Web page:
Nominations Preempt FAA Bill Before Labor Day

August 24, 2018

Hopes that the Federal Aviation Administration (FAA) reauthorization bill (H.R. 3/S. 1405) might finally come to the Senate floor before the end of August took a nose dive earlier this week when Senate Majority Leader Mitch McConnell (R-KY) filed what may be a record number of cloture petitions on Trump Administration nominees.

On August 22, McConnell filed 17 cloture petitions on nominees (12 for federal district court judgeships and 5 for other positions, including 2 for the same man – once to be a member of the Federal Reserve Board of Governors and a separate vote on naming him vice chairman of the Board). (The full list is on page 2 of the Senate Executive Calendar).

Under a unanimous consent agreement reached yesterday, the first of those cloture votes (on an assistant secretary of HHS) will occur at 5:30 p.m. on Monday August 27. And from then on, there will be a long string of the following:

  • Roll call vote on invoking cloture on nominee
  • Wait up to 30 hours during which no other business can be conducted except by unanimous consent
  • Roll call vote on confirming nominee, followed immediately by…
  • Roll call vote on invoking cloture on the next nominee.

If Senate Democrats (or any Senate Republican with an axe to grind, for that matter) want to drag things out, 30 hours of post-cloture debate per nominee times 17 cloture petitions equals 510 hours.

In reality, there almost certainly won’t be anywhere near 34 roll call votes, or 510 hours of debate. McConnell is putting the controversial nominees first (the HHS nominee is opposed by Sen. Ron Wyden (D-OR) in protest of something else that HHS is already doing, the Fed nominee is next, and then comes an Assistant Attorney General nominee who previously served as Attorney General Sessions’ chief of staff in 2017, which draws all manner of investigatory flak).

The judgeships, which are not particularly controversial, come after that. Democrats have been dragging out almost all Trump judicial nominees to the maximum extent possible this year (because Gorsuch, they usually say), but McConnell is hoping to dangle an extended Labor Day weekend before Senators as a prize if they can expedite most of next week’s nominations by unanimous consent. (No one, in or out of Washington, wants to be stuck at work on the Friday of Labor Day weekend, and in the Senate, Thursday is the new Friday, so a lot of Senators would really like to be heading back out of town by next Wednesday afternoon if possible.)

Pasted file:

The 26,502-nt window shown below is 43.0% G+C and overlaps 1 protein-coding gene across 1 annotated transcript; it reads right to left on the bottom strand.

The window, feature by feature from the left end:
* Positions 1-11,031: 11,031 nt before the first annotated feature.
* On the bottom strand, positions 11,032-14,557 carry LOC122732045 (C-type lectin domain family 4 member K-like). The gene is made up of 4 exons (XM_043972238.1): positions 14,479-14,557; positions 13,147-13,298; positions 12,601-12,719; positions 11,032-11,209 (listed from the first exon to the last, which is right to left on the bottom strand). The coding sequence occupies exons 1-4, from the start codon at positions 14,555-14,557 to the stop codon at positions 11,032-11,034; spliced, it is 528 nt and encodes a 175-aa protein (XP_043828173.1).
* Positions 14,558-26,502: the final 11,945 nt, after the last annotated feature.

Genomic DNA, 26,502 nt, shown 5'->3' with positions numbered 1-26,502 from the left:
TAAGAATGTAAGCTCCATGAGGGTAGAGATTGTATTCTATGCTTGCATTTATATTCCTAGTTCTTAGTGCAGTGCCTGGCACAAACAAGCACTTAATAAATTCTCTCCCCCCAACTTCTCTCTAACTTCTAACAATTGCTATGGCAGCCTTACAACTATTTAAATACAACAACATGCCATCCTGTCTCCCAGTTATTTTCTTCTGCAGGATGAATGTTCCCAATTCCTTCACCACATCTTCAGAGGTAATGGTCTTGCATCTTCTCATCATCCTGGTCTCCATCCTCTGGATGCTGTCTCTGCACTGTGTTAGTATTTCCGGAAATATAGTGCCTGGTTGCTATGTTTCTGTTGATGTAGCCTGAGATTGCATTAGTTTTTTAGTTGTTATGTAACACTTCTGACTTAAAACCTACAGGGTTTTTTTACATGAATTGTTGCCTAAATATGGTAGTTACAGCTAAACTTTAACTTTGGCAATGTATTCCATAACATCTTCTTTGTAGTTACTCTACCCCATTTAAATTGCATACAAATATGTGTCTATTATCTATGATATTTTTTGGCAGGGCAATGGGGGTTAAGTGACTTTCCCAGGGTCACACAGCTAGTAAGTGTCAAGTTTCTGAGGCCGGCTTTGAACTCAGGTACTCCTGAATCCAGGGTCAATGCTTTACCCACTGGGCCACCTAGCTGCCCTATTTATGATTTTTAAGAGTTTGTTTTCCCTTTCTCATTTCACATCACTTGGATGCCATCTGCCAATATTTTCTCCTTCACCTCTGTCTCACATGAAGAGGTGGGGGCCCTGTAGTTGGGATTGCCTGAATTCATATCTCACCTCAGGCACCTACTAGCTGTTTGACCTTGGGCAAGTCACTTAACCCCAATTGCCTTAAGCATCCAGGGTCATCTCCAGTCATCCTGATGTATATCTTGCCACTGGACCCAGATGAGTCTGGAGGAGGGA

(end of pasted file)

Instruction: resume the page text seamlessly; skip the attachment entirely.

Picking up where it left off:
But even a few cloture votes and subsequent debate time next week would leave no time to debate the FAA bill, which now has to wait until after Labor Day to come to the Senate floor. This also increases the likelihood that the Airport and Airway Trust Fund will have to have a sixth short-term extension enacted into law prior to October 1 in order to keep trust fund payments coming (and keep the excise taxes going in). This will make three full years during which federal aviation policy has been governed by short-term extensions of one form or another (see list below), though the July 2016 legislation had enough policy changes in it that it was almost a full bill.

Short-Term Extensions of the “FAA Modernization and Reform Act of 2012”
Bill Passed Passed Signed Public
Congr. Number Time Period Covered Duration House Senate Into Law Law #
1 114th HR 3614 10/1/2015 – 3/31/2016 6 months 9/29/15 9/29/15 9/30/15 114-55
2 114th HR 4721 4/1/2016 – 7/15/2016 3.5 months 3/21/16 3/17/16 3/30/16 114-141
3 114th HR 636 7/16/16 – 9/30/2017 14.5 months 7/11/16 7/13/16 7/15/16 114-190
4 115th HR 3823 10/1/2017 – 3/31/2018 6 months 9/28/17 9/28/17 9/29/17 115-63
5 115th HR 1625 4/1/2018 – 9/30/18 6 months 3/22/18 3/23/18 3/23/18 115-141


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